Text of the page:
Mathematical Induction Fundamentals

The Mathematical Induction Fundamentals are defined for applying 3 steps, such as step 1 for showing its initial ignite, step 2 for making an assumption, and step 3 for showing it is true based on the assumption. Make sure the Mathematical Induction Fundamentals should be used only when the question asks to use it.

Basic Mathematical Induction Fundamentals

Prove \( 2+4+6+\cdots+2n = n(n+1) \) by mathematical induction.

Step 1: Show it is true for \( n=1 \).
LHS \( = 2 \times 1 = 2 \)
RHS \( = 1 \times ( 1+1) = 2 \)
LHS \( = \) RHS
It is true for \( n = 1 \).
Step 2: Assume that it is true for \( n=k \).
That is, \( 2+4+6+\cdots+2k = k(k+1) \).
Step 3: Show it is true for \( n = k+1 \).
That is, \( 2+4+6+\cdots+2k+2(k+1) = (k+1)(k+2) \).
\( \begin{aligned} \displaystyle \require{color}
\text{LHS } &= 2+4+6+\cdots+2k+2(k+1) \\
&= k(k+1) + 2(k+1) &\color{green} \text{replaced by the assumption in Step 2}\\
&= (k+1)(k+2) &\color{green} \text{factorise by } (k+1) \\
&= \text{ RHS}
\end{aligned} \)
Therefore it is true for \( n=k+1 \).
Therefore the statement is true for \( n\ge 1 \).

Mathematical Induction with Indices

Prove \( 1 \times 2 + 2 \times 2^2 + 3 \times 2^3 + \cdots + n \times 2^n = (n-1) \times 2^{n+1} + 2 \) by mathematical induction.

Step 1: Show it is true for \( n=1 \).
LHS \( = 1 \times 2 = 2 \)
RHS \( = (1-1) \times 2^{1-1} + 2 = 2 \)
LHS \( = \) RHS
Therefore it is true for \( n=1 \).
Step 2: Assume that it is true for \( n=k \).
That is, \( 1 \times 2 + 2 \times 2^2 + 3 \times 2^3 + \cdots + k \times 2^k = (k-1) \times 2^{k+1} + 2 \).
Step 3: Show it is true for \( n=k+1 \).
That is \( 1 \times 2 + 2 \times 2^2 + 3 \times 2^3 + \cdots + k \times 2^k + (k+1) \times 2^{k+1} = k \times 2^{k+2} + 2 \)
\( \begin{aligned} \displaystyle \require{color}
\text{LHS } &= 1 \times 2 + 2 \times 2^2 + 3 \times 2^3 + \cdots + k \times 2^k + (k+1) \times 2^{k+1} \\
&= (k-1) \times 2^{k+1} + 2 + (k+1) \times 2^{k+1} &\color{green} \text{replaced by the assumption in Step 2} \\
&= [(k-1)+(k+1)] \times 2^{k+1} + 2 &\color{green} \text{factorise by } 2^{k+1} \\
&= 2k \times 2^{k+1} + 2 \\
&= k \times 2^{k+2} + 2 \\
&= \text{RHS}
\end{aligned} \)
Therefore it is true for \( n=k+1 \).
Therefore the statement is true for \( n \ge 1 \).

Mathematical Induction with Factorials

Prove \( 2 \times 1! + 5 \times 2! + 10 \times 3! + \cdots + (n^2+1)n! = n(n+1)! \) by mathematical induction.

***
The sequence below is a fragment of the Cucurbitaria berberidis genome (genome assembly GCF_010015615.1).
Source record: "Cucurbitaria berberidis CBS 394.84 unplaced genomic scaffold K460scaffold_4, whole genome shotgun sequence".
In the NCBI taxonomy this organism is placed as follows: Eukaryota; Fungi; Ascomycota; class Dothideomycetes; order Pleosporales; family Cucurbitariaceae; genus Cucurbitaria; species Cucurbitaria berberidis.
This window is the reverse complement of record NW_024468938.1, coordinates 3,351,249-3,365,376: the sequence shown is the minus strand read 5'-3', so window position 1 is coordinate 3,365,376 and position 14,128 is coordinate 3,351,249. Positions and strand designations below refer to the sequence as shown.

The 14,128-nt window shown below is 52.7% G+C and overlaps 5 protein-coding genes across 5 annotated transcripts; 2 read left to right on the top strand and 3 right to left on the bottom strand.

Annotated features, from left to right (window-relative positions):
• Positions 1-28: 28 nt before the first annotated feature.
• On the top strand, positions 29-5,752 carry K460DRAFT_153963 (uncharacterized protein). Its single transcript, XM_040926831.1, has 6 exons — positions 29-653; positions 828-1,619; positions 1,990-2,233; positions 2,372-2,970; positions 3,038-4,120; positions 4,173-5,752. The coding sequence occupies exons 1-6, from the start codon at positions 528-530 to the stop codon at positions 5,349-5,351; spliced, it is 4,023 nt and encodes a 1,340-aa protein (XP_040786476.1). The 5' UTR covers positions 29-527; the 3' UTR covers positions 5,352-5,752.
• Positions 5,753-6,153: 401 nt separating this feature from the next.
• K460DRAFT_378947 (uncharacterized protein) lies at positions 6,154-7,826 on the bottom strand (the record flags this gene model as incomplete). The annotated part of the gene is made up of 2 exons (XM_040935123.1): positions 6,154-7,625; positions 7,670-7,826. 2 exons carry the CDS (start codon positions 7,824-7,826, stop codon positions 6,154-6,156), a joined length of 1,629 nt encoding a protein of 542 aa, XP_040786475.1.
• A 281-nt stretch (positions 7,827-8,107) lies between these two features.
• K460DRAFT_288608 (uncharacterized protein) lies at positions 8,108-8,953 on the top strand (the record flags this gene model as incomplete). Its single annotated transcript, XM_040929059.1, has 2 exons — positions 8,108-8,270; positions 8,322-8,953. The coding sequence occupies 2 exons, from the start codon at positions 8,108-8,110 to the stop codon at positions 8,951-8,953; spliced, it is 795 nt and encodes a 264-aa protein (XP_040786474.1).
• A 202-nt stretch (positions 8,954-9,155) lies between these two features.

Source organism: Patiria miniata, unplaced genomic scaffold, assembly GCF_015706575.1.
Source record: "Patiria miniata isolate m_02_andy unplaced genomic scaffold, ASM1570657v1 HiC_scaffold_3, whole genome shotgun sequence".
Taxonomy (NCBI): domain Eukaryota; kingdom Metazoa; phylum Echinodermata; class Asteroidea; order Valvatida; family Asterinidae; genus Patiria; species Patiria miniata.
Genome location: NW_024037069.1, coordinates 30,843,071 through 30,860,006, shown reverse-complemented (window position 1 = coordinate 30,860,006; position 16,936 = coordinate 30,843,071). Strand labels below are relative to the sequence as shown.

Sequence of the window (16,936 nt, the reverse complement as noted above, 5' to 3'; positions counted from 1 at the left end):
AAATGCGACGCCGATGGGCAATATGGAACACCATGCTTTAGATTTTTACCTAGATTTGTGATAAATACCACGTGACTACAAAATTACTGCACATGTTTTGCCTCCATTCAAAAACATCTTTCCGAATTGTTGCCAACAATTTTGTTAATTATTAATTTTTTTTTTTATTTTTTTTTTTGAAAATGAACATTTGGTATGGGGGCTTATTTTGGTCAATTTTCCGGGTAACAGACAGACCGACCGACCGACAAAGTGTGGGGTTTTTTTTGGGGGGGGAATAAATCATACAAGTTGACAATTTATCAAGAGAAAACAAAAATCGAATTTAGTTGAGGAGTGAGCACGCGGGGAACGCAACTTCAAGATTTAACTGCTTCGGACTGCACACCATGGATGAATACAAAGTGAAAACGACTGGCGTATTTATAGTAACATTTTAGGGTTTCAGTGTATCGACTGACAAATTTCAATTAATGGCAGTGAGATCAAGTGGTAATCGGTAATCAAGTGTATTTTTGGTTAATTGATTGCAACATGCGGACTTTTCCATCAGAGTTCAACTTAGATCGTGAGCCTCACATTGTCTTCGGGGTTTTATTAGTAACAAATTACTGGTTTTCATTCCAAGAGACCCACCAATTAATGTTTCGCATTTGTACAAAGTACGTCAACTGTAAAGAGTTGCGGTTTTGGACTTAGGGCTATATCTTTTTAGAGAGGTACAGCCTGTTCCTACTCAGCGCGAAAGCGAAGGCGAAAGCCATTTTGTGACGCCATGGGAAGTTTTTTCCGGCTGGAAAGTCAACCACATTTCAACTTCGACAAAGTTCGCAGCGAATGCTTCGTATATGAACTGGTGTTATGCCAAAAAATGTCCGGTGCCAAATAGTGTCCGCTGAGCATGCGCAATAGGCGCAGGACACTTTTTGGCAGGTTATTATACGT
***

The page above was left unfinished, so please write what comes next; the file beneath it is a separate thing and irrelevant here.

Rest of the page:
Note that \( \require{color} \color{red} (n+1)n! = (n+1)! \)
Step 1: Show it is true for \( n=1 \).
LHS \( = (1^2+1) \times 1! = 2 \)
RHS \( = 1 \times (1+1)! = 2 \)
LHS \( = \) RHS
It is true for \( n = 1 \).
Step 2: Assume that it is true for \( n=k \).
That is, \( 2 \times 1! + 5 \times 2! + 10 \times 3! + \cdots + (k^2+1)k! = k(k+1)! \).
Step 3: Show it is true for \( n=k+1 \).
That is, \( 2 \times 1! + 5 \times 2! + 10 \times 3! + \cdots + (k^2+1)k!+ (k^2+2k+2)(k+1)! = (k+1)(k+2)! \)
\( \begin{aligned} \displaystyle \require{color}
\text{LHS } &= 2 \times 1! + 5 \times 2! + 10 \times 3! + \cdots + (k^2+1)k!+ (k^2+2k+2)(k+1)! \\
&= k(k+1)!+ (k^2+2k+2)(k+1)! &\color{green} \text{replaced by the assumption in Step 2}\\
&= [k + (k^2+2k+2)](k+1)! &\color{green} \text{factorise by } (k+1)! \\
&= (k^2 + 3k + 2)(k+1)! \\
&= (k+1)(k+2)(k+1)! \\
&= (k+1)(k+2)! &\color{green} (k+2)(k+1)! = (k+2)! \\
&= \text{RHS}
\end{aligned} \)
Therefore it is true for \( n=k+1 \).
Therefore the statement is true for \( n \ge 1 \).

Mathematical Induction with Sigma \( \displaystyle \sum \) Notations

Prove \( \displaystyle \sum_{a=1}^{n} a^2 = \frac{1}{6}n(n+1)(2n+1) \) by mathematical induction.

Note that before proving the statement in sigma notation, it is highly recommended to expand to series format to avoid silly mistakes.
\( \displaystyle \sum_{a=1}^{n} a^2 = 1^2 + 2^2 + 3^2 + \cdots + n^2 \)
So the question becomes now as follows.
Prove \( \displaystyle 1^2 + 2^2 + 3^2 + \cdots + n^2 = \frac{1}{6}n(n+1)(2n+1) \) by mathematical induction.
Step 1: Show it is true for \( n=1 \).
LHS \( = 1^2 = 1 \)
RHS \( = \frac{1}{6} \times 1 \times (1+1) \times (2+1) = 1 \)
LHS \( = \) RHS
It is true for \( n = 1 \).
Step 2: Assume that it is true for \( n=k \).
That is, \( \displaystyle 1^2 + 2^2 + 3^2 + \cdots + k^2 = \frac{1}{6}k(k+1)(2k+1) \).
Step 3: Show it is true for \( n=k+1 \).
That is, \( \displaystyle 1^2 + 2^2 + 3^2 + \cdots + k^2 + (k+1)^2 = \frac{1}{6}(k+1)(k+2)(2k+3) \).
\( \begin{aligned} \displaystyle \require{color}
\text{LHS } &= 1^2 + 2^2 + 3^2 + \cdots + k^2 + (k+1)^2 \\
&= \frac{1}{6}k(k+1)(2k+1) + (k+1)^2 &\color{green} \text{replaced by the assumption in Step 2} \\
&= (k+1)\Big[\frac{1}{6}k(2k+1) + (k+1)\Big] &\color{green} \text{factorised by (k+1)} \\
&= (k+1) \times \frac{2k^2 + k + 6k + 6}{6} \\
&= \frac{1}{6}(k+1)(2k^2 + 7k + 6) \\
&= \frac{1}{6}(k+1)(k+2)(2k+3) \\
&= \text{RHS} \\
\end{aligned} \)
Therefore it is true for \( n=k+1 \).
Therefore the statement is true for \( n \ge 1 \).

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